Anyone who suffers from heart or lung problems or has certain other long term medical conditions, is 65 or over or is pregnant, should get the flu vaccine.
Conditions which can make the flu much more dangerous include:
- heart disease
- chest complaints or breathing difficulties, including brochitis, emphysema and asthma
- chronic kidney failure
- cystic fibrosis
- lowered immunity due to disease or treatment (such as steroid medication or cancer treatment - chemotherapy or radiotherapy)
- HIV infection
- liver problems such as cirrhosis or hepatitis
- if you have had a stroke or transient ischaemic attack (TIA)
- a neurological problem e.g. multiple sclerosis (MS) or cerebral palsy
- a problem with, or removal of, your spleen e.g. sickle cell disease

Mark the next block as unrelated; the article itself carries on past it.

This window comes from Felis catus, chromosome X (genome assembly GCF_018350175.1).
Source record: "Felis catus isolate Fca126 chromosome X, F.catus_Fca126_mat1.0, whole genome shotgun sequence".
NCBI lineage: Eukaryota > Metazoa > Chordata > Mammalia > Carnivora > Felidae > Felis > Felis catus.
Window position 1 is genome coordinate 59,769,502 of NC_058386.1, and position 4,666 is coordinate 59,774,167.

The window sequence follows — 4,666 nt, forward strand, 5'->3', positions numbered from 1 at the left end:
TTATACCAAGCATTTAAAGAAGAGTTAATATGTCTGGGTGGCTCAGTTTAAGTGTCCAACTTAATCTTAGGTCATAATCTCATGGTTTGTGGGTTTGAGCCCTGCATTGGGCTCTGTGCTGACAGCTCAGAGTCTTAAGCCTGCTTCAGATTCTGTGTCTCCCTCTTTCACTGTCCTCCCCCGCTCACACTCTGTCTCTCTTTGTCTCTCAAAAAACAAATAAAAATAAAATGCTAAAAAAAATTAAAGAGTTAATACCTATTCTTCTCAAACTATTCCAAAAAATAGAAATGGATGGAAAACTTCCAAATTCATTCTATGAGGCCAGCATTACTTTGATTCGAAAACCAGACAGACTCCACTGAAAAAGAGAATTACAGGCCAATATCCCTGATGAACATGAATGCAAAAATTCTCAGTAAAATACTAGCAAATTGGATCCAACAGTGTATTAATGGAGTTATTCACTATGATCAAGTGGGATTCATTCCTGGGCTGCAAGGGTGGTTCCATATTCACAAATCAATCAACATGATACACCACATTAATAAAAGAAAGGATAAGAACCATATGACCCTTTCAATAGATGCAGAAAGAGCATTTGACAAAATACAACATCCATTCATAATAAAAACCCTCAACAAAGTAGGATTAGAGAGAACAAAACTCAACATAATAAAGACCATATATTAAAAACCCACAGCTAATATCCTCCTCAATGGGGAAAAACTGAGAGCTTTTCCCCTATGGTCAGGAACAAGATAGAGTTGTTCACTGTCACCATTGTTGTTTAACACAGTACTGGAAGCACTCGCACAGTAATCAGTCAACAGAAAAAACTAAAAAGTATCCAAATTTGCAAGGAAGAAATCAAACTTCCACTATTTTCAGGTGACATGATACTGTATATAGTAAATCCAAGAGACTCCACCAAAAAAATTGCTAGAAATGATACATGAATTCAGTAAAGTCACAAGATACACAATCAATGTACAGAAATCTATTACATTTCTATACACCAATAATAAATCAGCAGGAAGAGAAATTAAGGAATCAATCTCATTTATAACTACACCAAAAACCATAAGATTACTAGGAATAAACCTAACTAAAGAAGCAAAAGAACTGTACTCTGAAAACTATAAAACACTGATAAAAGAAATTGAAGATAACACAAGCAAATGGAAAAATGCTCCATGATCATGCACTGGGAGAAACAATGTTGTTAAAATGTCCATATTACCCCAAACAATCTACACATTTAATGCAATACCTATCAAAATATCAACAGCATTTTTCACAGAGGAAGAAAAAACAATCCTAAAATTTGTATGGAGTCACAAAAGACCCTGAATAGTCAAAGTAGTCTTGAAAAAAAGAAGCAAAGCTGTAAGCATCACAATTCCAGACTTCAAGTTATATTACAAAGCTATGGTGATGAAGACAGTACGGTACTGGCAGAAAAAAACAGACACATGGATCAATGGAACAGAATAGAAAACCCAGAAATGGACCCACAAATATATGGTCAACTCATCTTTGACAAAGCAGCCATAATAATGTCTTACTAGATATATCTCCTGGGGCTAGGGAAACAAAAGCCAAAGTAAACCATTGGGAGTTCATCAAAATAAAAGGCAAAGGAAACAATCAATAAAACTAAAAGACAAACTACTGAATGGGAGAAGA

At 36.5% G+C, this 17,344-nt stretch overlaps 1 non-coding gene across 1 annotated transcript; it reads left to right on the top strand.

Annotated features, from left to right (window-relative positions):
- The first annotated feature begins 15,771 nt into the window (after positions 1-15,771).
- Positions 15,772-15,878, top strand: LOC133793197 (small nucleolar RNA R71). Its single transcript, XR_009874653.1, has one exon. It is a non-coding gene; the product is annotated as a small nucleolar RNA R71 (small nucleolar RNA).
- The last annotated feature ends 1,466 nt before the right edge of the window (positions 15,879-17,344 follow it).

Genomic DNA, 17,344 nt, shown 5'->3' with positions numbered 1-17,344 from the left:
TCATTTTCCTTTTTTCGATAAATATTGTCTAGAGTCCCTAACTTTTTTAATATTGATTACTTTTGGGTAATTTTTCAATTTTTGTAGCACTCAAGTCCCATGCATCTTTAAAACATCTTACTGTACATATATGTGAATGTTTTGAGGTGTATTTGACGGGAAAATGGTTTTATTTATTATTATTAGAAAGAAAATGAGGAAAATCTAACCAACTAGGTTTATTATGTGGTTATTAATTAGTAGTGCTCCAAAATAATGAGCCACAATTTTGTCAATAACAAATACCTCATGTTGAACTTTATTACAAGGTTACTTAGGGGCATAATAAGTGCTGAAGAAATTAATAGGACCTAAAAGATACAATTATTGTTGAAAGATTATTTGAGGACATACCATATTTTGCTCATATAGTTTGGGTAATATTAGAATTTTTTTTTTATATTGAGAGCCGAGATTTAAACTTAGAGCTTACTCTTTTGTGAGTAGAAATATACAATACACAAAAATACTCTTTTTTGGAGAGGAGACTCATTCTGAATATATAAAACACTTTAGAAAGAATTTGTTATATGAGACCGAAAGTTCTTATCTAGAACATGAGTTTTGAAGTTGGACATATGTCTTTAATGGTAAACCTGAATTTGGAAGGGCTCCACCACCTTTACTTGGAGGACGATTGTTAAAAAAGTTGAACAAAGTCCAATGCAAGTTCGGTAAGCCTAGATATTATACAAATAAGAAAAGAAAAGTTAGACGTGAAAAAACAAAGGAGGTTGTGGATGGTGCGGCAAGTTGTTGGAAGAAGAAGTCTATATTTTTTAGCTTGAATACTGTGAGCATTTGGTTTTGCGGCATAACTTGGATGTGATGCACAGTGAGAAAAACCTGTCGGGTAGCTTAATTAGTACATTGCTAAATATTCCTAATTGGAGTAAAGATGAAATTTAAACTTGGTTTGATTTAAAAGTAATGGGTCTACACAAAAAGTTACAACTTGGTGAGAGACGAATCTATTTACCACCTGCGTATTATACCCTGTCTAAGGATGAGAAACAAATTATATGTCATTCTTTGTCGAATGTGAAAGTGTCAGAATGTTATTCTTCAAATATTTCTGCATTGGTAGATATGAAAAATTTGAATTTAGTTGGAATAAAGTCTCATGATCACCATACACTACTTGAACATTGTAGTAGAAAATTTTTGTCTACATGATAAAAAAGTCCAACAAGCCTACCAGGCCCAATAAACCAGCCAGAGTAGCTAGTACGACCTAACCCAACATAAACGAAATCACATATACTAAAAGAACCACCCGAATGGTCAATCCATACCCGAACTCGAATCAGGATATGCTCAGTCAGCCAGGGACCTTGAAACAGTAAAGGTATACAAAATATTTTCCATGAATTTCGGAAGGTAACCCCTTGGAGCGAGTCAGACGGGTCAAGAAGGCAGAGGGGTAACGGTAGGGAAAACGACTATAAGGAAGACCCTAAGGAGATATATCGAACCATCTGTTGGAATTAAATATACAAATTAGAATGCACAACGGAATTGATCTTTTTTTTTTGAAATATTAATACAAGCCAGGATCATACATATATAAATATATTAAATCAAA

If you are pregnant you are at greater risk of complications from the flu. Having the vaccine now could help you avoid catching the flu and also protect your baby. If you have children aged six months or over who suffer from any of the conditions above, they should be vaccinated too.
You should have the seasonal flu vaccination if you live in a residential or nursing home, or are the main carer for an older or disabled person. Unpaid carers of any age, including young carers, are also eligible for the vaccine.